L03 integration management

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  • 1. IS5540 Project Management & Quality Assurance Week 3 - Project Integration Management Schwalbe: Information Technology Project Management, Chapter 4 Adapted by Janet Yu , Frank Lo
  • 2. Story of Airbus
    • The Airbus A380 megajet project was two years behind schedule in Oct. 2006 – expected loss of $6.1 billion over the next four years
    • Reason: integration management problems
      • Before 2000, Airbus was a loose consortium of aerospace companies in several countries
      • In 2000, decided to go-ahead with the A380 project & transformed into an “integrated” company
      • However, Design Center in Germany used an earlier version a design software; the assembly plant used the latest version
      • Design specs cannot flow
      • Result: Pre-assembled bundles (from Germany) containing some cabin wiring didn’t fit properly into the plane (assembly in France)
    *Matlack, Carol. “First, Blame the Software,” BusinessWeek Online (October 5, 2006).
  • 3. Learning Objectives
    • Understand the importance of project integration management and the processes involved
    • Learn how to apply different project selection methods to project selection
    • Describe in detail
      • the Project Charter
      • the Project Management Plan
      • Change Control
  • 4. PMI Framework: 9 Knowledge Areas People Integration Scope Time Cost Quality Communication Risk Procurement
  • 5. Why Project Integration Management
    • The key to overall project success
    • Project managers must coordinate all of the other knowledge areas throughout a project’s life cycle
    • Many new project managers have trouble looking at the “ big picture ” and want to focus on too many details
  • 6. So you know why Integration Management is so important ?! Now more details ……
  • 7. Project Integration Management Processes
    • Develop the project charter : working with stakeholders to create the document that formally authorizes a project—the charter
    • Develop the project management plan : coordinating all planning efforts to create a consistent, coherent document—the project management plan
    • Direct and manage project execution : carrying out the project management plan by performing the activities included in it
  • 8. Project Integration Management Processes (continued)
    • Monitor and control the project work : overseeing project work to meet the performance objectives of the project
    • Perform integrated change control : coordinating changes
    • Close the project : finalizing all project activities to formally close the project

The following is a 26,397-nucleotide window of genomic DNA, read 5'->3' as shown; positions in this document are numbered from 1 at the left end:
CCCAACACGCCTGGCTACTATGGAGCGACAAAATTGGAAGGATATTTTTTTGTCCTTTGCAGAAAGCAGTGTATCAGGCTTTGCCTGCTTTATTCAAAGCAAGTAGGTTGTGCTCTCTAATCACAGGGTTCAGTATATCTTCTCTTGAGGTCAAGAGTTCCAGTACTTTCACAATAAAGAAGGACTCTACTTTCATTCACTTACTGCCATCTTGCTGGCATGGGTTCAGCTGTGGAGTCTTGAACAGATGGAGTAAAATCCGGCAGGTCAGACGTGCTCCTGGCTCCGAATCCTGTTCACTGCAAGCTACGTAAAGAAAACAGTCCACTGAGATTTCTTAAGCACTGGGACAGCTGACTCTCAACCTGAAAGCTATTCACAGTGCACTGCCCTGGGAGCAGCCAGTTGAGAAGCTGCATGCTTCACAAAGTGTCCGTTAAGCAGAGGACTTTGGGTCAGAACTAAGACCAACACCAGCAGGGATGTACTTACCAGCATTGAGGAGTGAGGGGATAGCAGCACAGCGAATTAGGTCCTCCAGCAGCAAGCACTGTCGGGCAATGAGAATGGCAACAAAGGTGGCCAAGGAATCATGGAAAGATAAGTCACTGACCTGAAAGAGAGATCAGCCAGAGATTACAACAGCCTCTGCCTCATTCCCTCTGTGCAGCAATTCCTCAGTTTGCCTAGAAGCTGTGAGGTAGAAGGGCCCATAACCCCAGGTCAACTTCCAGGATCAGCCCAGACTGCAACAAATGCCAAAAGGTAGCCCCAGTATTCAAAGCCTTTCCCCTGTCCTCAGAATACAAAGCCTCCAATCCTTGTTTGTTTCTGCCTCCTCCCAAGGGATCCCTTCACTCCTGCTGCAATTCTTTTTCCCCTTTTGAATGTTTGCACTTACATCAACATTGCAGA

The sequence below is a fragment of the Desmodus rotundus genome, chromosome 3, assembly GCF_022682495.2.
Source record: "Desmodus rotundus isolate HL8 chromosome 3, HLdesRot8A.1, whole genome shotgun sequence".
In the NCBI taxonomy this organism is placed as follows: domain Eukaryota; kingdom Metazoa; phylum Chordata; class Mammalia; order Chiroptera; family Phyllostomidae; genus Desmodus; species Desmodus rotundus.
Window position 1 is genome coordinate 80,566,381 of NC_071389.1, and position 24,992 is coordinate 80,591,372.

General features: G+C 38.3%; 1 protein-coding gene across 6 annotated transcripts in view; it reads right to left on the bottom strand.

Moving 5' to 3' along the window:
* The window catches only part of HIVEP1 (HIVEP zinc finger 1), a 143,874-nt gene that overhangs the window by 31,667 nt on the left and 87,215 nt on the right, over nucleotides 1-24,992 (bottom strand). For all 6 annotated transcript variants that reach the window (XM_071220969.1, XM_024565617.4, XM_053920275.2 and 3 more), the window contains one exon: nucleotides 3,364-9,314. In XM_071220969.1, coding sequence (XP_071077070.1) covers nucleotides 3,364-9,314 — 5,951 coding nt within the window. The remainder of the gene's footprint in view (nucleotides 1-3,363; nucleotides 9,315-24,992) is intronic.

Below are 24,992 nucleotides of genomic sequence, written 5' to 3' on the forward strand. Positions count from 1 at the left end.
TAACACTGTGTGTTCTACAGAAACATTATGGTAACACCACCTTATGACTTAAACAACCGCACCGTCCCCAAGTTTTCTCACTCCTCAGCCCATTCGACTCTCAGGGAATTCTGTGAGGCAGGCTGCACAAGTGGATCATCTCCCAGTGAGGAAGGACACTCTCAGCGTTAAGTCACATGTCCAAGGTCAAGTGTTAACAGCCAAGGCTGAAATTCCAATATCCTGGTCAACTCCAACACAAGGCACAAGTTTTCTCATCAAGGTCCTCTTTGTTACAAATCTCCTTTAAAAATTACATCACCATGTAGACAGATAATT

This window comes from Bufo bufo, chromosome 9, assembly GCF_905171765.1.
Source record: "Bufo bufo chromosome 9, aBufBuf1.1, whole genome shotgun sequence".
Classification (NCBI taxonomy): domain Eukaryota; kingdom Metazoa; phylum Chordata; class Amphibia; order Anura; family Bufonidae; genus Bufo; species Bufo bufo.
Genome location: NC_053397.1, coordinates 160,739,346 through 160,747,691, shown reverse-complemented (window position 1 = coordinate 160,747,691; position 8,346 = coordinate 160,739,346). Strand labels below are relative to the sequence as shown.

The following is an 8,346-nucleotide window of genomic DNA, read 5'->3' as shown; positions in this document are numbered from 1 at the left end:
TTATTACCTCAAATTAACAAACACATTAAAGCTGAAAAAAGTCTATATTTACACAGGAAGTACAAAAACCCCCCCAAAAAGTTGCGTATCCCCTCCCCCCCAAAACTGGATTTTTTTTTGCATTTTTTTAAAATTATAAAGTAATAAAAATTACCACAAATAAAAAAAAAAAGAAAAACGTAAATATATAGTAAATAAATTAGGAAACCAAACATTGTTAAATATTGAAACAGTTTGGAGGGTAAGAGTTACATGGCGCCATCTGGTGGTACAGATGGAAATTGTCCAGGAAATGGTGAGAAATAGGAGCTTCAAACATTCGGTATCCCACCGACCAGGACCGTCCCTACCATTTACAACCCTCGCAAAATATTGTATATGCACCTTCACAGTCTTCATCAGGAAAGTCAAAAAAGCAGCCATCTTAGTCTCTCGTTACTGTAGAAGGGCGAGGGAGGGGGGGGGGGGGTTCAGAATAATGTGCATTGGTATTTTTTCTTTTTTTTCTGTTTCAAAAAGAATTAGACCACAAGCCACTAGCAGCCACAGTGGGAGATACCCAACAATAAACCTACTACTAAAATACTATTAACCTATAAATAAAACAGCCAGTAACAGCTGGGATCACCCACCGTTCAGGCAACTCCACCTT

• 9. Before We Have a Project…. Project Selection Methods….
  • 10. Strategic Planning and Project Selection
    • Strategic planning involves determining long-term objectives, predicting future trends, and projecting the need for new products and services
    • As part of strategic planning, organizations:
      • Identify potential projects
      • Use realistic methods to select which projects to work on
      • Formalize project initiation by issuing a project charter
  • 11. Methods for Selecting Projects
    • There are usually more projects than available time and resources to implement them
    • Methods for selecting projects include:
      • Performing net present value (NPV) or other financial analyses
      • Using a weighted scoring model
      • Implementing a balanced scorecard
    • But for some projects, they may be selected because of a directive from management or Government
  • 12. Financial Analysis of Projects
    • Financial considerations are often an important consideration in selecting projects
    • Four primary methods for determining the projected financial value of projects
      • Net present value (NPV) analysis
      • Return on investment (ROI)
      • Internal Rate of Return (IRR)
      • Payback analysis
  • 13. Discounted Cash Flow
    • Money in the future is worth less than money received today
    • The future value (FV) is calculated as
      • FV = PV(1+i) n where i is the interest rate, PV the present value, n the no. of periods
      • PV = FV/(1+i) n
    • Example:
      • FV of $2000 is $2315.25 if i = 5%, n = 3
  • 14. Net Present Value Analysis
    • Net present value (NPV) analysis is a method of calculating the expected net monetary gain or loss from a project by discounting all expected future cash inflows and outflows to the present point in time
    • = Total discounted benefits – Total discounted costs
  • 15. Choose A Project to Invest
    • NPV of Project A = 87K;
    • NPV of Project B = 57K ??
    • NPV of Project A = -87K;
    • NPV of Project B = 57K ??
    • NPV of Project A = -87K;
    • NPV of Project B = -57K ??
  • 16. Net Present Value Analysis
    • The higher the NPV, the better
    • Projects with a positive NPV should be considered if financial value is a key criterion
  • 17. Figure 4-4: JWD Consulting NPV Example Multiply by the discount factor each year, then take cum. benefits – costs to get NPV Note: See the template called business_case_financials.xls